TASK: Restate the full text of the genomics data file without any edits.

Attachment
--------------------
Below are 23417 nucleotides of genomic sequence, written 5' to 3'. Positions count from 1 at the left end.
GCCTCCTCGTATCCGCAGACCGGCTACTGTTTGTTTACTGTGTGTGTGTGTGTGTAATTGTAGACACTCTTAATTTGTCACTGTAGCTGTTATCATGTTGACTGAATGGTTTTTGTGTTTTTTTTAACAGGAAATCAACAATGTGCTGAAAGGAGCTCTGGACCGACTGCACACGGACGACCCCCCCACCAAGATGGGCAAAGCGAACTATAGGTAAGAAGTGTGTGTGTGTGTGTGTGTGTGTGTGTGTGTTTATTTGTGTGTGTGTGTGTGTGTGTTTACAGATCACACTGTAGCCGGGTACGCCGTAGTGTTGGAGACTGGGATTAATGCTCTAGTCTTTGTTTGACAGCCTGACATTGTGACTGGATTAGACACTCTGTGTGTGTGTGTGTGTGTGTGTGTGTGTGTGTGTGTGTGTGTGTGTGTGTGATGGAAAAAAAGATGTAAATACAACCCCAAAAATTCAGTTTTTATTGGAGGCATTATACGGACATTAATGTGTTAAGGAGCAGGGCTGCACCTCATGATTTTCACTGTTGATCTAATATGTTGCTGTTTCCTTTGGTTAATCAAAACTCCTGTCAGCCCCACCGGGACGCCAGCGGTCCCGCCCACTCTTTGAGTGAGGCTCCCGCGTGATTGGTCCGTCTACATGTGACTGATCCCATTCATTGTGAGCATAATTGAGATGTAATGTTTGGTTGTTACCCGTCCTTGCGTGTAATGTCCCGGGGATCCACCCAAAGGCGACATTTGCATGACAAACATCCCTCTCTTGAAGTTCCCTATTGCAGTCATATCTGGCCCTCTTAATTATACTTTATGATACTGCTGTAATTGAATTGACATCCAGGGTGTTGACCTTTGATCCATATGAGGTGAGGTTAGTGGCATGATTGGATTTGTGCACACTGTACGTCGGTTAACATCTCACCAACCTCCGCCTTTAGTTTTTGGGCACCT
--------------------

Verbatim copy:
Below are 23417 nucleotides of genomic sequence, written 5' to 3'. Positions count from 1 at the left end.
GCCTCCTCGTATCCGCAGACCGGCTACTGTTTGTTTACTGTGTGTGTGTGTGTGTAATTGTAGACACTCTTAATTTGTCACTGTAGCTGTTATCATGTTGACTGAATGGTTTTTGTGTTTTTTTTAACAGGAAATCAACAATGTGCTGAAAGGAGCTCTGGACCGACTGCACACGGACGACCCCCCCACCAAGATGGGCAAAGCGAACTATAGGTAAGAAGTGTGTGTGTGTGTGTGTGTGTGTGTGTGTGTTTATTTGTGTGTGTGTGTGTGTGTGTTTACAGATCACACTGTAGCCGGGTACGCCGTAGTGTTGGAGACTGGGATTAATGCTCTAGTCTTTGTTTGACAGCCTGACATTGTGACTGGATTAGACACTCTGTGTGTGTGTGTGTGTGTGTGTGTGTGTGTGTGTGTGTGTGTGTGTGTGTGATGGAAAAAAAGATGTAAATACAACCCCAAAAATTCAGTTTTTATTGGAGGCATTATACGGACATTAATGTGTTAAGGAGCAGGGCTGCACCTCATGATTTTCACTGTTGATCTAATATGTTGCTGTTTCCTTTGGTTAATCAAAACTCCTGTCAGCCCCACCGGGACGCCAGCGGTCCCGCCCACTCTTTGAGTGAGGCTCCCGCGTGATTGGTCCGTCTACATGTGACTGATCCCATTCATTGTGAGCATAATTGAGATGTAATGTTTGGTTGTTACCCGTCCTTGCGTGTAATGTCCCGGGGATCCACCCAAAGGCGACATTTGCATGACAAACATCCCTCTCTTGAAGTTCCCTATTGCAGTCATATCTGGCCCTCTTAATTATACTTTATGATACTGCTGTAATTGAATTGACATCCAGGGTGTTGACCTTTGATCCATATGAGGTGAGGTTAGTGGCATGATTGGATTTGTGCACACTGTACGTCGGTTAACATCTCACCAACCTCCGCCTTTAGTTTTTGGGCACCT